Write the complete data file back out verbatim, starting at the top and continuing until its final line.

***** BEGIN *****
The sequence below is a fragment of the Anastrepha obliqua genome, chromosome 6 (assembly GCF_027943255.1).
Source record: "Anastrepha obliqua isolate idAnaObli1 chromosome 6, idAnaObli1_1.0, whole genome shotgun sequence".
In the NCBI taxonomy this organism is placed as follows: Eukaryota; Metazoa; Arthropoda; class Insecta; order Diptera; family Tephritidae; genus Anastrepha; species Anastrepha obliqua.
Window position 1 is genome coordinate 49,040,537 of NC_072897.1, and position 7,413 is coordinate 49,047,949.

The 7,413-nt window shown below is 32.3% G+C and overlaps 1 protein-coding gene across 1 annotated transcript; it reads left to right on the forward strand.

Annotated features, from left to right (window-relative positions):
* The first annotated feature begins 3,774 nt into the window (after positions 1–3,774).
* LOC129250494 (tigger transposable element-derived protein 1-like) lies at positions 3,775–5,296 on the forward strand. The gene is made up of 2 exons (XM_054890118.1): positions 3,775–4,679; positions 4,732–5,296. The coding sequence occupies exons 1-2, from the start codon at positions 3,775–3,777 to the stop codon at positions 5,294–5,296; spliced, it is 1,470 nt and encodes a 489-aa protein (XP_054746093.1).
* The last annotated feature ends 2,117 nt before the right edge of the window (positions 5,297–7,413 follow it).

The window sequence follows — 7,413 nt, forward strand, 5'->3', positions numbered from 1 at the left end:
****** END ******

The sequence below is a fragment of the Anastrepha obliqua genome, chromosome 6 (assembly GCF_027943255.1).
Source record: "Anastrepha obliqua isolate idAnaObli1 chromosome 6, idAnaObli1_1.0, whole genome shotgun sequence".
In the NCBI taxonomy this organism is placed as follows: Eukaryota; Metazoa; Arthropoda; class Insecta; order Diptera; family Tephritidae; genus Anastrepha; species Anastrepha obliqua.
Window position 1 is genome coordinate 49,040,537 of NC_072897.1, and position 7,413 is coordinate 49,047,949.

The 7,413-nt window shown below is 32.3% G+C and overlaps 1 protein-coding gene across 1 annotated transcript; it reads left to right on the forward strand.

Annotated features, from left to right (window-relative positions):
* The first annotated feature begins 3,774 nt into the window (after positions 1–3,774).
* LOC129250494 (tigger transposable element-derived protein 1-like) lies at positions 3,775–5,296 on the forward strand. The gene is made up of 2 exons (XM_054890118.1): positions 3,775–4,679; positions 4,732–5,296. The coding sequence occupies exons 1-2, from the start codon at positions 3,775–3,777 to the stop codon at positions 5,294–5,296; spliced, it is 1,470 nt and encodes a 489-aa protein (XP_054746093.1).
* The last annotated feature ends 2,117 nt before the right edge of the window (positions 5,297–7,413 follow it).

The window sequence follows — 7,413 nt, forward strand, 5'->3', positions numbered from 1 at the left end: